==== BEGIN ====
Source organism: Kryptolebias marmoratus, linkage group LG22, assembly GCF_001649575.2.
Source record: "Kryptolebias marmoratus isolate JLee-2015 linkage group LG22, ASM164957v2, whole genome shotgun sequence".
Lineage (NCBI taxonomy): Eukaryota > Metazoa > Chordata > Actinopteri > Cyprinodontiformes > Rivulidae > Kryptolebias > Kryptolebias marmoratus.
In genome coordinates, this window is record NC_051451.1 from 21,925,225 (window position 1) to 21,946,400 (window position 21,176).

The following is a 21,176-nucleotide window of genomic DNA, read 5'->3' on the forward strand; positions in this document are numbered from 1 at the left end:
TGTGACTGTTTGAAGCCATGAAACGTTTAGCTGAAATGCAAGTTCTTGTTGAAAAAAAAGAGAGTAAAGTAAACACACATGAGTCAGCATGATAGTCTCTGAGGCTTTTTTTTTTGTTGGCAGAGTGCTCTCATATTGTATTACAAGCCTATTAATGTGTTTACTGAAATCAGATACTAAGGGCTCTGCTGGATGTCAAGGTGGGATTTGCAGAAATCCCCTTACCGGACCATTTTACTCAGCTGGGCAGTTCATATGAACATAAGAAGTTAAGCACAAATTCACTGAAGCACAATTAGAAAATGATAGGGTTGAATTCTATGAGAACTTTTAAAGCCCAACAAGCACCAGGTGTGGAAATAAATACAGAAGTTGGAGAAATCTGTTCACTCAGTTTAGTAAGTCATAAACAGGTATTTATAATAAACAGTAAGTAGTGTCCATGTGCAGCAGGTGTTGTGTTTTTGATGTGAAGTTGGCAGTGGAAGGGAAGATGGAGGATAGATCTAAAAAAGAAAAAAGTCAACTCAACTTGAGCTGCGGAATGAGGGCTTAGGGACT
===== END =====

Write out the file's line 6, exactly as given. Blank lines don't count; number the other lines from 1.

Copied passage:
TGTGACTGTTTGAAGCCATGAAACGTTTAGCTGAAATGCAAGTTCTTGTTGAAAAAAAAGAGAGTAAAGTAAACACACATGAGTCAGCATGATAGTCTCTGAGGCTTTTTTTTTTGTTGGCAGAGTGCTCTCATATTGTATTACAAGCCTATTAATGTGTTTACTGAAATCAGATACTAAGGGCTCTGCTGGATGTCAAGGTGGGATTTGCAGAAATCCCCTTACCGGACCATTTTACTCAGCTGGGCAGTTCATATGAACATAAGAAGTTAAGCACAAATTCACTGAAGCACAATTAGAAAATGATAGGGTTGAATTCTATGAGAACTTTTAAAGCCCAACAAGCACCAGGTGTGGAAATAAATACAGAAGTTGGAGAAATCTGTTCACTCAGTTTAGTAAGTCATAAACAGGTATTTATAATAAACAGTAAGTAGTGTCCATGTGCAGCAGGTGTTGTGTTTTTGATGTGAAGTTGGCAGTGGAAGGGAAGATGGAGGATAGATCTAAAAAAGAAAAAAGTCAACTCAACTTGAGCTGCGGAATGAGGGCTTAGGGACT